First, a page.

Gulf Times | Wednesday, 4 April, 2007
Indo-Qatari labour pact to be amended soon
Dr George Joseph... ‘valid reason is a must for termination’
By Arvind Nair
SACKING Indian employees at will could be reduced drastically in Qatar, if not eliminated, when a 1985 bilateral agreement is amended soon.
An addendum protocol, as it is called in officialese, between Qatar and India has already been signed at the bureaucratic level. It will now have to be endorsed by the Cabinet in New Delhi and the Ministerial Council in Doha. Once everything is finalised, it is to be initialled at the political level before the bilateral labour agreement is legally amended.
“Right now, we don’t know when this might happen”, remarked Indian Ambassador Dr George Joseph in conversations with Gulf Times.
India’s Federal Minister for Overseas Affairs Vayalar Ravi would be visiting Qatar on April 13. But, it was not clear yesterday whether the accord would be ready for bilateral signatures during his visit.
The amendment mainly proposes to address the problem of unlawful termination of services of Indians, an issue said to be rampant among certain segments of employees.
The amendment proposes to put an end to sacking of an employee at will. If at all services of a worker has to be terminated before the expiry of a contract, the person would have to be paid the entire salary and allowances for the remainder of the period, the ambassador explained.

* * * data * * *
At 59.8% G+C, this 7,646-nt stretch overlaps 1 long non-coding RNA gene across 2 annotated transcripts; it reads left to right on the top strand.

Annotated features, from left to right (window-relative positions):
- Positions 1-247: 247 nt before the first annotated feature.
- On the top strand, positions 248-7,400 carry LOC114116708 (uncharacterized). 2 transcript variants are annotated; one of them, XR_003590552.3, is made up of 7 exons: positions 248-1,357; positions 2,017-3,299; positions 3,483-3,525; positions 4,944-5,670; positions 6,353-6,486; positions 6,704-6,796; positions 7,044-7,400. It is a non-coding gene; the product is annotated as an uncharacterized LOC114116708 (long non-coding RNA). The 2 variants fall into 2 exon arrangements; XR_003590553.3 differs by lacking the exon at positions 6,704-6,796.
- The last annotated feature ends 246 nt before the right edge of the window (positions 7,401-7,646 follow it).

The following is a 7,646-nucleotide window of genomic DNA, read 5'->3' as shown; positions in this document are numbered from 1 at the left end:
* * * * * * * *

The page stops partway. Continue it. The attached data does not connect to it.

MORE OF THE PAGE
Of course, a worker can get sacked if he is found to commit a “provable” offence - like indiscipline, stealing or the like, the ambassador said.
There has to be a “valid reason” if an Indian has to be axed before his contract expires, he stressed.
It might not entirely eliminate the risk of rampant firing of employees, he conceded. But the amendment will give a lot of room for defence if an employee is served with a termination notice, Dr Joseph said. “Each agreement would be an improvement on the previous one. So is this. Each time we try to plug the holes and try to make it more effective”, he said, implying that there could still be loopholes.
The amendment does not cover such domestic staff as maids, house boys, cooks and drivers, who have been traditionally outside the purview of Qatari and Gulf labour laws.
But sources have indicated that authorities are “actively thinking” of a new Qatari labour law that would bring the domestic staff too under the gambit of the labour law.
The original agreement of 1985 was mainly aimed at regulating the flow of Indian workforce and to protect the basic interests of labourers from India and their Qatari employers.
India was the first non-Arab country to enter into such a contract with Qatar.
The ambassador said India was thinking of having a model labour agreement that could be entered into with all countries that import Indian workforce.